I’ve seen the good and the bad of being hard-working and driven, during my HR career and now as a life coach working with career-focused professionals. It’s wonderful to work with people who have high standards and integrity. However, sometimes that quality leads to the imbalance that causes mental and physical exhaustion and illness.
If this blog resonates with you and brought you a deeper understanding of the role of work in your life, and what may be causing some of your challenges, let me know more in the comments.
Photo by krakenimages on Unsplash
You’ve decided to invest your time and money into improving yourself and your life situation. Do you need a life coach or a therapist?
Well, as with most things, it depends. It depends on a lot of factors. We all need a little help sometimes. And it’s important to choose the right kind of help for your specific issues and what you’re hoping to get out of it.
So here’s what you need to know before reaching out.
What is Life Coaching?
I get this question a lot from people who are curious about life coaching or working with me, and they’ve never worked with a life coach. They usually know about therapy from personal experience, from friends or family going to therapy, or from seeing it in movies or TV shows (remember Frazier or even the Sopranos).
Life Coaching can be therapeutic, but the two professions are very different. I like to describe life coaching as a partnership with the life coach asking insightful questions that clients wouldn’t ask themselves, so that aligned and helpful answers can come to light. I believe you know yourself best, you just need a little help in the form of coaching questions and other support to experience that clarity or a-ha moment where things begin to make sense and can begin to change.
Life coaches also help you evaluate your current situation so you can get crystal clear on your true desires and goals. They encourage your progress, and provide you with accountability, support, structure and tools so you can produce your desired results more quickly and efficiently.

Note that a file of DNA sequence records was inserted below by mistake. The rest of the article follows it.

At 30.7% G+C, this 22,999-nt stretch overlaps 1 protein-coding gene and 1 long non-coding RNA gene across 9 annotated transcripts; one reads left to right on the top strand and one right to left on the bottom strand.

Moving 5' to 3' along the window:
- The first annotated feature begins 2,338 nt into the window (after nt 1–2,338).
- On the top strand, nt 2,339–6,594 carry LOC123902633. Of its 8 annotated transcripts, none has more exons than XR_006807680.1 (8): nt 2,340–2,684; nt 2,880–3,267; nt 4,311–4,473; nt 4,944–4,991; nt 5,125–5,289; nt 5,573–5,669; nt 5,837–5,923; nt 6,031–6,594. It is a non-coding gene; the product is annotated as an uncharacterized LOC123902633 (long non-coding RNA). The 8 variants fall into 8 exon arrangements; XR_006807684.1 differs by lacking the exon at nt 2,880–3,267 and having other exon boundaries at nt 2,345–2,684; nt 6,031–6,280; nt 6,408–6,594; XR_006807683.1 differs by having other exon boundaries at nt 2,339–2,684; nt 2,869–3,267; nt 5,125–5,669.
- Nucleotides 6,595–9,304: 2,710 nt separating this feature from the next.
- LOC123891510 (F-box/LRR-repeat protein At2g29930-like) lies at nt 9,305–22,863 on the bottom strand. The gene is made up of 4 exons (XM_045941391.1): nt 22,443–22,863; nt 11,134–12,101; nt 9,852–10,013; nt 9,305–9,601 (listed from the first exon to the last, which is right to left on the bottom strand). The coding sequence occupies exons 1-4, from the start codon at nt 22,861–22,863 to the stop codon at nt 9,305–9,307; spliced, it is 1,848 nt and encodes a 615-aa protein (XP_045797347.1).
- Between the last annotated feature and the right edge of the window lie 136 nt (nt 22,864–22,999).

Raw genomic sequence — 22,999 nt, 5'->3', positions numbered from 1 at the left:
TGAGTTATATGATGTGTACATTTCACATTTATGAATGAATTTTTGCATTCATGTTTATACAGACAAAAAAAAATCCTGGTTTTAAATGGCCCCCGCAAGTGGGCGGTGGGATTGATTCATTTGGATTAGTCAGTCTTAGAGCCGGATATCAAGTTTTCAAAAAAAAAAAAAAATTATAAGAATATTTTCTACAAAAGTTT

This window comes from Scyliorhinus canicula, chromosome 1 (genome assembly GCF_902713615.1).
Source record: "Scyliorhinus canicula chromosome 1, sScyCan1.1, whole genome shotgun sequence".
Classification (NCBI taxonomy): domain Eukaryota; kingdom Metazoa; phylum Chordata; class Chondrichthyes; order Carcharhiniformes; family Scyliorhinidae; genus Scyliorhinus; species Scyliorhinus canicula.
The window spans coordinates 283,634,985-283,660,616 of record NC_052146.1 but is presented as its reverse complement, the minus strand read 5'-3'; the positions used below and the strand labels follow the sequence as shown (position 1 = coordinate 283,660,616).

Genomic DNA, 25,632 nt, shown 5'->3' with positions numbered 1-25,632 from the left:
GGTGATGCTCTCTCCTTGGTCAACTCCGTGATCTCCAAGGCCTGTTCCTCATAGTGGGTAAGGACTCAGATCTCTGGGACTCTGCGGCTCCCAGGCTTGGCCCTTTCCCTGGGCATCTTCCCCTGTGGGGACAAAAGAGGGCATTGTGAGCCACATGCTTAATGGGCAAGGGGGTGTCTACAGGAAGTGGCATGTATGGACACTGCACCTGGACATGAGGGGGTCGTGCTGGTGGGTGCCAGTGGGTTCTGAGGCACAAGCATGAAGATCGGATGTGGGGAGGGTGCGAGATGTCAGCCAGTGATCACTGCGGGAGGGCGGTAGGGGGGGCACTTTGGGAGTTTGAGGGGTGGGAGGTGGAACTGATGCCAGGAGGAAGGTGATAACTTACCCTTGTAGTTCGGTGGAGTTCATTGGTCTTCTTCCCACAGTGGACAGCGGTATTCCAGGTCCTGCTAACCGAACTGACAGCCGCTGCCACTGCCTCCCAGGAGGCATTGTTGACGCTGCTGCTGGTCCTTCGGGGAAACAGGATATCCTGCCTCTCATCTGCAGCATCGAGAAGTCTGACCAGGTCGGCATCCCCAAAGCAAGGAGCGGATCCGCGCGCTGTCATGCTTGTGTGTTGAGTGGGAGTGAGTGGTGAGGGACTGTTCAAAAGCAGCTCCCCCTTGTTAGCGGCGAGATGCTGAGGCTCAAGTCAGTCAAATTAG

How is Life Coaching Different from Therapy?
The Core Difference
Most therapy involves a diagnosis of some mental or psychological disorder – a problem that needs to be treated because it’s disrupting one or more areas of your life. Life coaching typically takes someone who is already functioning well, but may still be suffering, and helps them to develop and grow to the next level.
When my Mom died expectedly I found a therapist to help me with that tremendous loss. I continued to function at work well, but my personal life was disrupted by my grief and sorrow; I didn’t think I would ever get past it. I needed support to work through the depressing thoughts and to function in this new world without my Mom. Therapy was the best choice for me at that time.
Past, Present, Future
Another difference is that therapy typically goes into depth about various issues, usually dealing with the past so that you can function better. And life coaching focuses primarily on the present and future and is more action-oriented and results-driven.
Types and Specialties
There are various types of therapy, like talk therapy, psychotherapy or hypnotherapy. There are also specialties within life coaching based on the coach’s skillset, training and experience.
In my life coaching business, I work with hard-working professionals dealing with a lot of stress and pressure (like me when I worked in my corporate HR job). I combine life coaching tools, like what I call thought-healing (or what others call mindset or mindfulness), and I combine it with my specialty, energy work, that is very effective at getting to the oftentimes hidden, or subconscious, root cause of what’s preventing you from achieving your goals. We meet weekly or biweekly for consistency and momentum, and before long goals like reducing stress, feeling better, improving relationships, or having more fun in life are achieved.
Lastly, sessions with a life coach will feel a lot different than ones with a therapist. Life coaching provides structure and accountability while therapy is more open-ended.
In my coaching sessions, I combine inner (energy) work and outer work – but there’s an underlying structure tied to the client’s prioritized goals. This structure helps us celebrate successes and progress, and discuss challenges or unhelpful blocks slowing down progress. And in each session there’s always homework for the client to accomplish between sessions.
So, Which One Is Best For You?
Do you need a life coach or a therapist? Actually, you don’t have to choose, if you need both. I have life coaching clients who are also actively in therapy, that’s perfectly fine. I’ve also had clients who I referred to other professionals, including therapists, for more specialized support.
The most important message here is to get help. I’m a big proponent of getting help rather than suffering alone. Especially in the challenging times we’re living in, life can be hard.
Some of us grew up being taught that asking for help is a sign of weakness and have a hard time with it, but you must push past that limiting belief for your health and wellbeing. It’s that important!
Over the years, I have had a hard time seeking out help, but I’ve come to learn and now know that most people love to help other people. It’s unhealthy to suffer for long periods of time, thinking whatever you’re grappling with will get better on its own; it usually won’t. There are resources out there for you, you just have to find the best one for your specific needs.